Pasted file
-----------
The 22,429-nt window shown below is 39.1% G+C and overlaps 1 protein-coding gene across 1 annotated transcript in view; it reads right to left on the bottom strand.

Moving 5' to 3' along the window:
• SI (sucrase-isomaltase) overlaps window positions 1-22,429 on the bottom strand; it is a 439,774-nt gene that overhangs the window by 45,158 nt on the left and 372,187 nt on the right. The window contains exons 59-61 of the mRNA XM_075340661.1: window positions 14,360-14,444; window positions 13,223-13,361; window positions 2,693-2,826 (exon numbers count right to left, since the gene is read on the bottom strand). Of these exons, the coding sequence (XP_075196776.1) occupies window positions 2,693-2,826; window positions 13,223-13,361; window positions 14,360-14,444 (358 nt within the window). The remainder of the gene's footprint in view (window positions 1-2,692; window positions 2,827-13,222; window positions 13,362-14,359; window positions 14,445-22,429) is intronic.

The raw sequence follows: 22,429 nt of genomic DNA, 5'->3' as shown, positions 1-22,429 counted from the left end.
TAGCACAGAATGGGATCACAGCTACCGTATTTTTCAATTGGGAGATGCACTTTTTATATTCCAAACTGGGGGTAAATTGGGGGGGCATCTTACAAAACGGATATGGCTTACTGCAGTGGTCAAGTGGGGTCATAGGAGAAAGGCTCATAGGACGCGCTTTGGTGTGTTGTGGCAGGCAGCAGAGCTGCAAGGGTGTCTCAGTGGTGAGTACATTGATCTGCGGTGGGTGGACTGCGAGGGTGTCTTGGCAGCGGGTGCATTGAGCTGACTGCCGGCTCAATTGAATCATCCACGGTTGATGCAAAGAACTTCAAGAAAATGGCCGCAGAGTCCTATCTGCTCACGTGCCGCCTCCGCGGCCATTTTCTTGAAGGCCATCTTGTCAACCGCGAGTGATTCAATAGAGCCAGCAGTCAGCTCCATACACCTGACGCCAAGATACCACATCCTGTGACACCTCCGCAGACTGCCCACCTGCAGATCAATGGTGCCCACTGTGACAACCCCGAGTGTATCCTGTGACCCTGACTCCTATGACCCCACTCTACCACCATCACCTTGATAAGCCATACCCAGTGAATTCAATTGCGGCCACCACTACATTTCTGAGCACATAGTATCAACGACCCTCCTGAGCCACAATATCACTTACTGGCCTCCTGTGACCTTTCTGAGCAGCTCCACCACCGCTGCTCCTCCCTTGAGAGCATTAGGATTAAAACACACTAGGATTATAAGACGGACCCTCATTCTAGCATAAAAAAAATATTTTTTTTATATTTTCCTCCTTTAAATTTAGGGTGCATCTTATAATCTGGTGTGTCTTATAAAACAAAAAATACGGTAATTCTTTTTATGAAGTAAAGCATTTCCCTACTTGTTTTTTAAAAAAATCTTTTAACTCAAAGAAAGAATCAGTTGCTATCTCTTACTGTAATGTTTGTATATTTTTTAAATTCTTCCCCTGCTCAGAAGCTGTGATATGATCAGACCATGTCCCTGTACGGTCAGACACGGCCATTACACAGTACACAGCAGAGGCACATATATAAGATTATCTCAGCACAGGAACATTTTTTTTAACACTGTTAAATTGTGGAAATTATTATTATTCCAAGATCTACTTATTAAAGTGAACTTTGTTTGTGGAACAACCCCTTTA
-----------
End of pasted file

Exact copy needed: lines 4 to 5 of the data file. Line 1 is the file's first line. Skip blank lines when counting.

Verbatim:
The raw sequence follows: 22,429 nt of genomic DNA, 5'->3' as shown, positions 1-22,429 counted from the left end.
TAGCACAGAATGGGATCACAGCTACCGTATTTTTCAATTGGGAGATGCACTTTTTATATTCCAAACTGGGGGTAAATTGGGGGGGCATCTTACAAAACGGATATGGCTTACTGCAGTGGTCAAGTGGGGTCATAGGAGAAAGGCTCATAGGACGCGCTTTGGTGTGTTGTGGCAGGCAGCAGAGCTGCAAGGGTGTCTCAGTGGTGAGTACATTGATCTGCGGTGGGTGGACTGCGAGGGTGTCTTGGCAGCGGGTGCATTGAGCTGACTGCCGGCTCAATTGAATCATCCACGGTTGATGCAAAGAACTTCAAGAAAATGGCCGCAGAGTCCTATCTGCTCACGTGCCGCCTCCGCGGCCATTTTCTTGAAGGCCATCTTGTCAACCGCGAGTGATTCAATAGAGCCAGCAGTCAGCTCCATACACCTGACGCCAAGATACCACATCCTGTGACACCTCCGCAGACTGCCCACCTGCAGATCAATGGTGCCCACTGTGACAACCCCGAGTGTATCCTGTGACCCTGACTCCTATGACCCCACTCTACCACCATCACCTTGATAAGCCATACCCAGTGAATTCAATTGCGGCCACCACTACATTTCTGAGCACATAGTATCAACGACCCTCCTGAGCCACAATATCACTTACTGGCCTCCTGTGACCTTTCTGAGCAGCTCCACCACCGCTGCTCCTCCCTTGAGAGCATTAGGATTAAAACACACTAGGATTATAAGACGGACCCTCATTCTAGCATAAAAAAAATATTTTTTTTATATTTTCCTCCTTTAAATTTAGGGTGCATCTTATAATCTGGTGTGTCTTATAAAACAAAAAATACGGTAATTCTTTTTATGAAGTAAAGCATTTCCCTACTTGTTTTTTAAAAAAATCTTTTAACTCAAAGAAAGAATCAGTTGCTATCTCTTACTGTAATGTTTGTATATTTTTTAAATTCTTCCCCTGCTCAGAAGCTGTGATATGATCAGACCATGTCCCTGTACGGTCAGACACGGCCATTACACAGTACACAGCAGAGGCACATATATAAGATTATCTCAGCACAGGAACATTTTTTTTAACACTGTTAAATTGTGGAAATTATTATTATTCCAAGATCTACTTATTAAAGTGAACTTTGTTTGTGGAACAACCCCTTTA